The Inspiration Mars Foundation recently made a presentation to the Future in Space Operations Working Group which discussed the various issues surrounding its scheme to send astronauts on a 501-day flyby mission to Mars.
The main issues discussed were what kind of launch vehicle architecture would be used. Other issues discussed included radiation mitigation and the psychological effects of a long-term deep space mission.
The Falcon Heavy option
According to the presentation, Falcon Heavy is the 53,000-kilogram to low Earth orbit launch vehicle now planned for its first launch later in 2013 by SpaceX. The main advantages of the Falcon Heavy is that it can put 10,000 kilograms to the Mars flyby mission. It will already be man rated and, presumably, it will have a flight history by the January 2018 launch date.
The Atlas V/Delta IV option
The main advantage of using one or both of the EELV launchers is that they already have a flight history, the presentation suggests. The main disadvantage is that in order to conduct the Mars flyby, there would have to be two launches. One option would use the heavy version of the Atlas V to launch the spacecraft, a crew capsule plus inflatable habitat plus rocket engine and another to launch propellant that would be transferred to the spacecraft. The other option would use the heavy version of the Atlas V and the heavy version of the Delta IV for the same purpose.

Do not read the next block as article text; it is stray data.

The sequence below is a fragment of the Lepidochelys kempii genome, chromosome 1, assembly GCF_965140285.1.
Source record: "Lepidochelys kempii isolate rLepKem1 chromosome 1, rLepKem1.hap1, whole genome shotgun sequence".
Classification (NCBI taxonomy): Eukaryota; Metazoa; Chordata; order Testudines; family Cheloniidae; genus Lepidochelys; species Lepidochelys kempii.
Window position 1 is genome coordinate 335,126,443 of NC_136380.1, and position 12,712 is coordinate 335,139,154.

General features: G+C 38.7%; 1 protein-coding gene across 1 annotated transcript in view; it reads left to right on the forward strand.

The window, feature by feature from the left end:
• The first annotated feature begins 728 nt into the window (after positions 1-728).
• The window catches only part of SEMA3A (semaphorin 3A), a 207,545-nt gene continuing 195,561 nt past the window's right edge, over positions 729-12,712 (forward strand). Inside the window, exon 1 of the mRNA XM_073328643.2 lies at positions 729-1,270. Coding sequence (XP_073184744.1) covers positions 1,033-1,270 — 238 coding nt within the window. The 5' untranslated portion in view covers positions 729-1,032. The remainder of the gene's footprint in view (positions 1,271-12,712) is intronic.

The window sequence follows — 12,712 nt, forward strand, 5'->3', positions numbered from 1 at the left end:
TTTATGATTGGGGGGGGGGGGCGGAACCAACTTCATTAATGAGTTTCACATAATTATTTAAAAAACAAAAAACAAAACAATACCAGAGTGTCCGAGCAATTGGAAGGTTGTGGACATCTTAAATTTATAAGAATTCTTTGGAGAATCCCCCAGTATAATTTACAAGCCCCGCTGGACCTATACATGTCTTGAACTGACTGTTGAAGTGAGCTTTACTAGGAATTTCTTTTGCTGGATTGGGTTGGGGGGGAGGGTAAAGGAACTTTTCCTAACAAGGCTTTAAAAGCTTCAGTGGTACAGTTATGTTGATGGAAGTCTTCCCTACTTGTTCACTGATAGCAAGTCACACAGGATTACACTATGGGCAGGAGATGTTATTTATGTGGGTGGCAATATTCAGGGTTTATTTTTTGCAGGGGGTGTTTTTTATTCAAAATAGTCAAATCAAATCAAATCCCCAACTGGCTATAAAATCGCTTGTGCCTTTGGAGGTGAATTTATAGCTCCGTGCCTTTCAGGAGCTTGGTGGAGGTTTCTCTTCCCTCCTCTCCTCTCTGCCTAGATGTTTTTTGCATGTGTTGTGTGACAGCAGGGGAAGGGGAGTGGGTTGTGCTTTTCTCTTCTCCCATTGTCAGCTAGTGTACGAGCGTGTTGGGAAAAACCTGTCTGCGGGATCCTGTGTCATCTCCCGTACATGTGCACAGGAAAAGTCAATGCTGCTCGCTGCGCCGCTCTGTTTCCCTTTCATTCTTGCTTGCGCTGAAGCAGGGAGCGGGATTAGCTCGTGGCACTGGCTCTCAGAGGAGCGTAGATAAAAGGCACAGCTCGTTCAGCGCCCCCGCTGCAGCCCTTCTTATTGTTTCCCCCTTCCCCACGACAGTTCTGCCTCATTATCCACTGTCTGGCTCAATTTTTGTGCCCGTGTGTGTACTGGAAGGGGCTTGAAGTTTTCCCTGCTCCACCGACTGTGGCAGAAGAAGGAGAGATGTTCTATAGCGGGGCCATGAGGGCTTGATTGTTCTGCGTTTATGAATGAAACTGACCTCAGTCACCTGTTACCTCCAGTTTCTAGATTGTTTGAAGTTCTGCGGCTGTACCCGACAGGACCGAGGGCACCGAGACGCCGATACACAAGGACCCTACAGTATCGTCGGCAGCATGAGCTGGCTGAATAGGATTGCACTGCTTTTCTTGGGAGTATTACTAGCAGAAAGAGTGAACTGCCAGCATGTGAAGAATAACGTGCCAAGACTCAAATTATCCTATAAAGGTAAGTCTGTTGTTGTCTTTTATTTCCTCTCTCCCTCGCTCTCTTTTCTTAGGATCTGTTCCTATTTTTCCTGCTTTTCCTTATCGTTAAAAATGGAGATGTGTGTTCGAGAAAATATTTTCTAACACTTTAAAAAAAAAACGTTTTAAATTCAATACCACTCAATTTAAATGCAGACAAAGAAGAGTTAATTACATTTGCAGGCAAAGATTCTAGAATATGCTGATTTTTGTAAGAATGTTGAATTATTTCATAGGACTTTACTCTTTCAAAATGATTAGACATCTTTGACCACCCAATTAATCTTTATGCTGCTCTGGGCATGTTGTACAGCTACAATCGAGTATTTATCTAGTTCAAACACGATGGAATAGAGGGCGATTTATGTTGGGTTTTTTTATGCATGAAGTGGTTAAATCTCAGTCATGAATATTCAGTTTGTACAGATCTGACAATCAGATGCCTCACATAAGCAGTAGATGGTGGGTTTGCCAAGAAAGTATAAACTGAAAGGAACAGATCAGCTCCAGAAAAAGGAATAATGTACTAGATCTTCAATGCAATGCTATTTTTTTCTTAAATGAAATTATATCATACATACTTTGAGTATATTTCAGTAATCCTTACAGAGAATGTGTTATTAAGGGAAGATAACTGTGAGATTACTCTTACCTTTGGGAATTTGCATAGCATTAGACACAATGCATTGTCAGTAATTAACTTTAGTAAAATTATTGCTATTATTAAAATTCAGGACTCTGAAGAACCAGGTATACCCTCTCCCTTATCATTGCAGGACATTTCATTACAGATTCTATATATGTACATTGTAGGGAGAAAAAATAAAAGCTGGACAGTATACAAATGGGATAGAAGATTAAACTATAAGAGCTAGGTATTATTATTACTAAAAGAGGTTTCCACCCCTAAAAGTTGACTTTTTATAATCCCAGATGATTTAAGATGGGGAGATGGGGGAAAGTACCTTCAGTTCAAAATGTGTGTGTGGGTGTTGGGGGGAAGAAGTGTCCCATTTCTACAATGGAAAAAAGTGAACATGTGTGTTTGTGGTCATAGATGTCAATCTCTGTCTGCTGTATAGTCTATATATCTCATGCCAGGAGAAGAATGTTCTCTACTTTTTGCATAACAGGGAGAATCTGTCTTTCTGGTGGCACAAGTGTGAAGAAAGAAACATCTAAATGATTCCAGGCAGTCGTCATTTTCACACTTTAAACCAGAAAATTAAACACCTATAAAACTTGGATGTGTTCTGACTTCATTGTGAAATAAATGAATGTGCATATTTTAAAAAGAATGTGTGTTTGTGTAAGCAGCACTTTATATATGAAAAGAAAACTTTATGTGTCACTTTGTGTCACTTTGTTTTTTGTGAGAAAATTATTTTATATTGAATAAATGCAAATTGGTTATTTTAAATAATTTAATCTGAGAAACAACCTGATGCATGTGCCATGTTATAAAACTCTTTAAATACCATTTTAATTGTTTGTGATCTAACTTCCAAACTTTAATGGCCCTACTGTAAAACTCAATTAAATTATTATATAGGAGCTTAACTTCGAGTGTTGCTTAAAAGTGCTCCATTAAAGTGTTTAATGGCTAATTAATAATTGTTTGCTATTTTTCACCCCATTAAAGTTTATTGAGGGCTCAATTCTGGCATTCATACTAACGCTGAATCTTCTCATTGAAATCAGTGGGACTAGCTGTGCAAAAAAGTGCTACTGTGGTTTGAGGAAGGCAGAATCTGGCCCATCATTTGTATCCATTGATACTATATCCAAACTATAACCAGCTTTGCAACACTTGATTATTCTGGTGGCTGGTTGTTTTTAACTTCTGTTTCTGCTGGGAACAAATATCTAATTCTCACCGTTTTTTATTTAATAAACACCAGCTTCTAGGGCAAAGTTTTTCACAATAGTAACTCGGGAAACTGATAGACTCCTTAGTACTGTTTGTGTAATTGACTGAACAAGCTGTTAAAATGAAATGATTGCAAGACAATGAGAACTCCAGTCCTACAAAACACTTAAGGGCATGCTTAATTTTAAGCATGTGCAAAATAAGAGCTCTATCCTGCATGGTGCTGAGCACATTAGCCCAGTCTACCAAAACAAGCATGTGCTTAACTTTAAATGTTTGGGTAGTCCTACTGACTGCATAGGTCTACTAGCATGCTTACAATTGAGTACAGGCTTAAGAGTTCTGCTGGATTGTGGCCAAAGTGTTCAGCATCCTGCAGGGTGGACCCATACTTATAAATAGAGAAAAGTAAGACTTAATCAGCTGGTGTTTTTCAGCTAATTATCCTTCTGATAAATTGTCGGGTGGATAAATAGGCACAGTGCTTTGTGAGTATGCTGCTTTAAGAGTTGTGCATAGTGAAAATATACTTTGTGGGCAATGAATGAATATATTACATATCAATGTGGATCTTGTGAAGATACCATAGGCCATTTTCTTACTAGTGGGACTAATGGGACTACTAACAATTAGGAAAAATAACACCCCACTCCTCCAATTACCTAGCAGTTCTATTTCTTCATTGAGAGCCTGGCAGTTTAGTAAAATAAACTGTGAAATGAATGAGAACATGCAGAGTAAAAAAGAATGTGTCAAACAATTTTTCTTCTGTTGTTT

The Space Launch System option
There are not too many details for the option of using the planned NASA heavy lift Space Launch System in the presentation. The news that some NASA managers were pushing this option was first reported in NASA Watch. The main advantage that with a 70-metric ton to low Earth orbit capability, the SLS would be a robust option for the Mars flyby mission. The main disadvantage is that the first test flight for the SLS is scheduled for 2017, making having one available for the January 2018 launch date dubious at best.
Some of the other issues discussed in the Inspiration Mars presentation included problems of sustaining the crew during the flight against perils such as radiation and the psychological effects of long-term space flight.
Mitigation against radiation would include spacecraft shielding, the selection of healthy crew members, and a combination of drugs and diet to counteract the effects.
Current data being collected on the International Space Station and at ground based facilities such as Antarctica bases will be used to develop protocols for combating the psychological effects of isolation on the 501-day-long deep space mission.
Mark R. Whittington is the author of Children of Apollo, The Last Moonwalker, and Dreams of Barry's Stepfather. He has written on space subjects for a variety of periodicals, including The Houston Chronicle, The Washington Post, USA Today, the L.A. Times, and The Weekly Standard.
- Science, Social Science, & Humanities
- Space & Astronomy
- Falcon Heavy